Rigged for a Reservoir, Bass in the Rangefinder


Pretty clichéd, but having the “right tools in the toolbox” applies to pretty much every outdoors endeavor. Whether it’s dry matches and an air mattress for camping or a sharp fillet knife and fish batter for a shore lunch; having the right tools for the task makes all the difference.

A couple months back, I took advantage of an invite to chase an array of species on a southern reservoir – Lake Ouachita in Arkansas, to be exact. I would have the opportunity to fish for largemouth bass, Kentucky spotted bass, crappies, bluegills, walleyes, catfish, and even inland stripers. Not knowing what we’d be targeting at any given time, I loaded an array of fishing gear to cover all of my options. And did I mention out of a brand new boat on its maiden voyage? This was truly a multi-species undertaking with all the fixings.

The new Lund Impact 1875 was loaded to the hilt, as I motored south of the Mason Dixon Line. But it was clear right out of the shoot that we’d be on bass first. My sidekick, Arkansas angler and outdoor writer Jason Sealock called the shot. He’s a bonafide basshead – I wasn’t going to put up a fight, knowing what swam these seas. And being in the realm of reservoirs, and during a cold water period – water temps in the 50s and 60s – Jason knew the river channel was going to play big. And it did.

Bass, largemouths and spotted, stair-stepped all along the deep channel breaks. No such thing as too steep, either. Fish were glued to the sheer stuff. Further qualifying spots, we focused on sharp channel bends nearest shoreline bluffs, where the channel swung in and ricocheted back out. Bass were concentrated at both the head and tail of the channel hook. So, once that discovery was made, it was simply a matter if identifying similar situations throughout the reservoir.

Lowrance’s new structure map feature allowed us to quickly, and I mean quickly, layout underwater    terrain on our contoured map, showing us exactly where the fish were holding and primary areas to cast. Being on an unfamiliar body of water, this new structure map feature instantly revealed some key fish holding areas that conventional sonar would undoubtedly miss. This feature is a must-have for anglers that like to explore new bodies of water.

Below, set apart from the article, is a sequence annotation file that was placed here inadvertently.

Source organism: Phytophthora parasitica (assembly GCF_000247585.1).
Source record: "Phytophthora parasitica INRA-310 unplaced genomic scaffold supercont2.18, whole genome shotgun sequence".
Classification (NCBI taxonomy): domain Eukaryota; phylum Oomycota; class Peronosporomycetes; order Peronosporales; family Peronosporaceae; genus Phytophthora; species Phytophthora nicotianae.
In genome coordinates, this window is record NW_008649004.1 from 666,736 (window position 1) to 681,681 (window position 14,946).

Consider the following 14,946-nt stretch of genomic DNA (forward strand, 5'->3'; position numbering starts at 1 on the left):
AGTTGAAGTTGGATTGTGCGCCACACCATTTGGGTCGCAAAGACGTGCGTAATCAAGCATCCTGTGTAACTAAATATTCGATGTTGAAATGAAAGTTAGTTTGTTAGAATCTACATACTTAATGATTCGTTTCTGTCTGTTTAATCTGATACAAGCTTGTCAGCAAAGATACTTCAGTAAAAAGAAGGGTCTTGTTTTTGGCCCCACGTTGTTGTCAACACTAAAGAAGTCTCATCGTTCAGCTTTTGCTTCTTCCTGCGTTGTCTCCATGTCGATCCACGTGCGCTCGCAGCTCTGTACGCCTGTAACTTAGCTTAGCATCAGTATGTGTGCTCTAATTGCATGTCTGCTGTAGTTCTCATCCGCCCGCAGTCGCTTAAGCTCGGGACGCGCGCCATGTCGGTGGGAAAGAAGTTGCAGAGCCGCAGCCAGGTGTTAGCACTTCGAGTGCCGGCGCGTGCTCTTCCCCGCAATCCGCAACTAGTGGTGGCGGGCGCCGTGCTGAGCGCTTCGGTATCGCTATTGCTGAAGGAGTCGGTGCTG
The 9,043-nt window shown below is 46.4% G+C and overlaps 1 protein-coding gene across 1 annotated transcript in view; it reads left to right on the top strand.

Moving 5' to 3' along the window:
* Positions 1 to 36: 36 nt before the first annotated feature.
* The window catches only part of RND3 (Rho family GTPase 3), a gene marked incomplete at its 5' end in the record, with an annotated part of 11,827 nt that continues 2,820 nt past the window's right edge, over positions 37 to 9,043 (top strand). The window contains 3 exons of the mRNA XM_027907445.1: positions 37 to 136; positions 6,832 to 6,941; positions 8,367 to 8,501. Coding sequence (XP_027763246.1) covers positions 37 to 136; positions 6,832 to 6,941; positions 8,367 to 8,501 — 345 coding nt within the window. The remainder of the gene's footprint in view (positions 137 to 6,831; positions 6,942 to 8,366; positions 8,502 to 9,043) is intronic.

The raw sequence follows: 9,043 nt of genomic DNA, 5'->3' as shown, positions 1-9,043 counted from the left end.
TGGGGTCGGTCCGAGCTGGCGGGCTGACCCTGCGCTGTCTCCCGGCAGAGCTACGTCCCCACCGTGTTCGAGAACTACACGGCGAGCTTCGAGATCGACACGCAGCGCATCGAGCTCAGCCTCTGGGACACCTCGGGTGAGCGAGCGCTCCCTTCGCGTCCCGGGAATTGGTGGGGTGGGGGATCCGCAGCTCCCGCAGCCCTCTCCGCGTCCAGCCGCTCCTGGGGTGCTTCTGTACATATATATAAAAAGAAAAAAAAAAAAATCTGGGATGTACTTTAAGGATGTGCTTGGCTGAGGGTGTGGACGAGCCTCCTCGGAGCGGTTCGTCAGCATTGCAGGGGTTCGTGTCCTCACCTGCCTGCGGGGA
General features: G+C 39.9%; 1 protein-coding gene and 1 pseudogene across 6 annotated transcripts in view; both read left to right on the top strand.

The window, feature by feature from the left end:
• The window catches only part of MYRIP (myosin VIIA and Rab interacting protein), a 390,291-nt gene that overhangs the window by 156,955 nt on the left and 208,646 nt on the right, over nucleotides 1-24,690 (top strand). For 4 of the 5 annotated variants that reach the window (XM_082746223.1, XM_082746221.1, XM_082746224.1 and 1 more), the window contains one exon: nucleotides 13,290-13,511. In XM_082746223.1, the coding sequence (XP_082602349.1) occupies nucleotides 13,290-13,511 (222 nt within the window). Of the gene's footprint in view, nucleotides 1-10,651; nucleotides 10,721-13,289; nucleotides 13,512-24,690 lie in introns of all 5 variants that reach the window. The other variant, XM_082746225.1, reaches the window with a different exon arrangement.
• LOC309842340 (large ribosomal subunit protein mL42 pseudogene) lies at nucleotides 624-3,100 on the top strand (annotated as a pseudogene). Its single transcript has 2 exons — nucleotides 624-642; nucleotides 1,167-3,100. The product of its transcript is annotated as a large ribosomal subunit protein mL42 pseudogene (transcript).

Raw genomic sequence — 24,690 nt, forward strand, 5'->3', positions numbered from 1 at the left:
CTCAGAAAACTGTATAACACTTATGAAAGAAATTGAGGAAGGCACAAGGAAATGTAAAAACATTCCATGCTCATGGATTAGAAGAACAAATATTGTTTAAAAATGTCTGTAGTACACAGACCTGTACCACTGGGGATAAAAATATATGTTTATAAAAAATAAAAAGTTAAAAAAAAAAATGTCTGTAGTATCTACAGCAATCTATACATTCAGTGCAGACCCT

The thrifty process of elimination landed us right on fish. So next was to determine what flipped their switches. Pre-rigged on the deck of the Lund Impact was a quadrant of presentations, both on spinning and baitcasting combos. A tug-of-war ensued seeing who would get their hands on the “umbrella rig,” or “Alabama rig” (the latest bass fishing phenomenon). I won, clutching St. Croix Rods’ new Rage harnessed to what ended up being the smaller umbrella rig. (Jason went and upsized everything on me – such defiance. But, as it turned out, my less gaudy umbrella rig smacked the most fish anyway.)

The Alabama rig consists of a splay of five wire arms that have swivels attached to the end of each. Fishermen can connect a variety of baits like grubs or soft plastic jerkbaits, which will imitate a school of baitfish on the swim. Just any old rod in the boat isn’t up for throwing a chandelier with hooks, either. The size and weight of an umbrella rig will give you a real workout if not matched with the correct rod. The St. Croix Rage Casting MH 7’ performed like it had been trained for the task. It stayed balanced with the heavy rig and at the same time didn’t wear out my arm like I’d hurled 100 fastballs.

Without question, the umbrella rig enticed the biggest fish. But we did keep a variety of other presentations rigged and ready, including lipless crankbaits, finesse jigworms, and jigs with soft plastics. We stationed the entire selection at a moment’s notice on the front deck. And speaking of that deck, the Lund Impact fishes like a bass boat, with the casting platform level throughout the entire boat. Muskie casters will appreciate the design as well. Again, the Impact is picture perfect for multispecies angling.

Another effective presentation was burning lipless crankbaits across the channel breaks. The Rapala Clackin Rap, Northland Rippin Shad, and the Strike King Red Eye Shad proved to be the right tools in the toolbox. North or South, I am certain that there isn’t a bass that swims that won’t eat a tight-wobbling lipless crankbait.

Having only limited time, I wasn’t able to take full advantage of Lake Ouachita’s wide variety of fish species. But, having the opportunity to chase everything from crappies to stripers certainly makes for high excitement, and having the ability to carry so much gear in one boat puts your mind at ease no matter what fish you cross paths with.

Lake Ouachita offers up a smorgasbord that any multispecies angler can truly enjoy!

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